I think this is particularly important for parents who may feel discouraged. There may be times when it seems that your children are not listening. There may be times when you wonder, ‘Does anything I say ever go in?’ More goes in that you see, and more will remain than you think!

Let me give you an illustration of this. The thief on the cross lived his life in open rebellion against God. He was a thief, and from the penalty he suffered, he was most likely a violent one at that.

This man was a robber. He is the kind of man who would assault a traveler on the road from Jerusalem to Jericho and leave him bleeding and wounded in the road.

Here is a man who has no place for God in his life, and yet in his last hours, he says to his companion, who was also a thief, “Do you not fear God?” (Luke 23:40). Where did that come from?

Some awareness that there is a God to whom we must give an account had been planted in his soul, but the truth was suppressed. Yet even after years of rebellion, the conviction remained!

So, if you have a rebel son or daughter, do not despair. The living seed of the Word of God has been planted. Who knows what God may yet do with it? You have more influence than you may think. So be encouraged by this proverb.

b. Your children need restraint as well as affirmation

Folly is bound up in the heart of a child, but the rod of discipline drives it far from him – Proverbs 22:15

Our secular world has largely bought into the idea that if you follow the impulses of your own heart, they will lead you to life. But Proverbs says not so fast! There’s a problem with that. Foolishness is bound up in the heart of a child so if you follow every impulse of your heart, your heart will lead you to destruction.

Parents who believe that everything in their child’s heart is good will focus their entire effort on affirming and encouraging their child – bringing out what’s there, because all that’s there is good.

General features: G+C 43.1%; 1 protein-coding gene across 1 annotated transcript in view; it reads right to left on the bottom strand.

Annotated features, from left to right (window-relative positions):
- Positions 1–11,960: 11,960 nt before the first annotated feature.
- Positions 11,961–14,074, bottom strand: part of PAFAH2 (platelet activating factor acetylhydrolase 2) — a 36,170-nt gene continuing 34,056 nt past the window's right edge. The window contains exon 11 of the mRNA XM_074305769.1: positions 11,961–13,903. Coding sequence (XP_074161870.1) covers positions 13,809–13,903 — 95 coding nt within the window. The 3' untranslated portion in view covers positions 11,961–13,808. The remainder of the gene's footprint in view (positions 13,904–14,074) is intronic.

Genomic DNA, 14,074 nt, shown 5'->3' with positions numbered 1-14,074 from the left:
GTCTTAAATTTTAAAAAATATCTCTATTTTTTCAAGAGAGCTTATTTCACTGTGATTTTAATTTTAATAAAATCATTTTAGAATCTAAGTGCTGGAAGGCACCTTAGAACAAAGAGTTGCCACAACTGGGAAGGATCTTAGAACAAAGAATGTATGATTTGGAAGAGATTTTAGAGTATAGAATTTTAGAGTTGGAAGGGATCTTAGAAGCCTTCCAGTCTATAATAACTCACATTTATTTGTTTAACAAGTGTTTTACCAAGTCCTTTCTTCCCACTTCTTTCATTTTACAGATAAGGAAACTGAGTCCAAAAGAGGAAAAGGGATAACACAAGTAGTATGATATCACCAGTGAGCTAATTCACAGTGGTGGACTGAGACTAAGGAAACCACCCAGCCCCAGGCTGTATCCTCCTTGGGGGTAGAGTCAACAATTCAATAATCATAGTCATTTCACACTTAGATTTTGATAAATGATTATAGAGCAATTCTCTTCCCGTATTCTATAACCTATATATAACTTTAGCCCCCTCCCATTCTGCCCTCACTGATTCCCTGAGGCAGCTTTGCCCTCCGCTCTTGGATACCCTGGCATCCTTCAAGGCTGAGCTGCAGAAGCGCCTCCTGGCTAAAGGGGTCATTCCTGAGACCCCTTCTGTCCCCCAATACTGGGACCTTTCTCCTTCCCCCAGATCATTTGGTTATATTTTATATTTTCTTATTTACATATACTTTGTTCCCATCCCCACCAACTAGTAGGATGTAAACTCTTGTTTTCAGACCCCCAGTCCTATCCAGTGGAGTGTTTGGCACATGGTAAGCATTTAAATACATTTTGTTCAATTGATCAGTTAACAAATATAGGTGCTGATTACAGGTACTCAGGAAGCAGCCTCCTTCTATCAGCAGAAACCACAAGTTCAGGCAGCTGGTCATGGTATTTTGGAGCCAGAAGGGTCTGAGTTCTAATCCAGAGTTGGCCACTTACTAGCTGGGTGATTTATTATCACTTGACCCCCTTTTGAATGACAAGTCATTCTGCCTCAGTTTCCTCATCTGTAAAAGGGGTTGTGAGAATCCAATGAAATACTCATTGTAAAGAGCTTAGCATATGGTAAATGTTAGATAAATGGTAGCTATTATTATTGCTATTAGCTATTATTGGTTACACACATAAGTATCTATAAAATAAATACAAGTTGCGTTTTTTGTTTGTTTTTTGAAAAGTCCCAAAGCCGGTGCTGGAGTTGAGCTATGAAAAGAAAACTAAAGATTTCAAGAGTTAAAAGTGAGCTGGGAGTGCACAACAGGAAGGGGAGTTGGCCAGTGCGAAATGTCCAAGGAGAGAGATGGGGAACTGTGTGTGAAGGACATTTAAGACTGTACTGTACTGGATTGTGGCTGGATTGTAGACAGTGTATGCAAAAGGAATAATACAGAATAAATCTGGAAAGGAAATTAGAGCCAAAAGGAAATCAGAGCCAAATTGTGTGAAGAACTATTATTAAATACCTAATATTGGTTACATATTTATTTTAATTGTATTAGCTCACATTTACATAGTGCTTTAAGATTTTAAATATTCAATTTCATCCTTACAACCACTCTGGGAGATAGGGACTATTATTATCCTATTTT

But parents who believe that foolishness is bound up in the heart of a child—that sin is deeply rooted in the human heart—will focus, not only on affirmation and encouragement, but also on restraint.

Proverbs speaks repeatedly about the rod:

The rod and reproof give wisdom, but a child left to himself brings shame to his mother – Proverbs 29:15

Is the Bible telling us to beat our children with sticks? Answer: No! That may be the way that these verses have been interpreted in past centuries, but I think there is a better way to understand this.

When we were studying Lamentations a couple of years ago, I was helped by what Bible scholar Christopher Wright says about the rod. He points out that the best-known reference to the rod in the Bible is in Psalm 23, “your rod and staff comfort me”.  Why would David say that the rod was a comfort to him?

The answer is that the shepherd did not use the rod to beat the sheep. He used the rod to fend off the wild animals that might attack the sheep. The shepherd carried the rod to fend off the wolf and the sheep had the comfort of knowing that they would not be left at the mercy of enemies that would destroy them.[2]

Foolishness is bound up in the heart of your children. You will bring your children great comfort if they know that you will not allow them to follow the destructive impulses that assail their hearts.

A ‘child left to himself’ is in a very scary place. Your little girl or your little boy will find impulses of pride, selfishness, anger, laziness and much else bound up in their own hearts. They need to be restrained by rebuke, by incurring some loss, or by bringing some penalty to bear. And with that restraint you will bring comfort.

Don’t expect your children to say, “Your restraint comforts me”, but without it, they would be in a scary place.

c. Never underestimate the power of example

My son, do not forget my teaching, but let your heart keep my commandments – Proverbs 3:1-2

My son, keep my words and treasure up my commandments with you; keep my commandments and live – Proverbs 7:1-2

Now the only commands that are life-giving are the words and commands of God. But here is a father who has made God’s words his own. Notice how he says, “My teaching. My words. My commandments”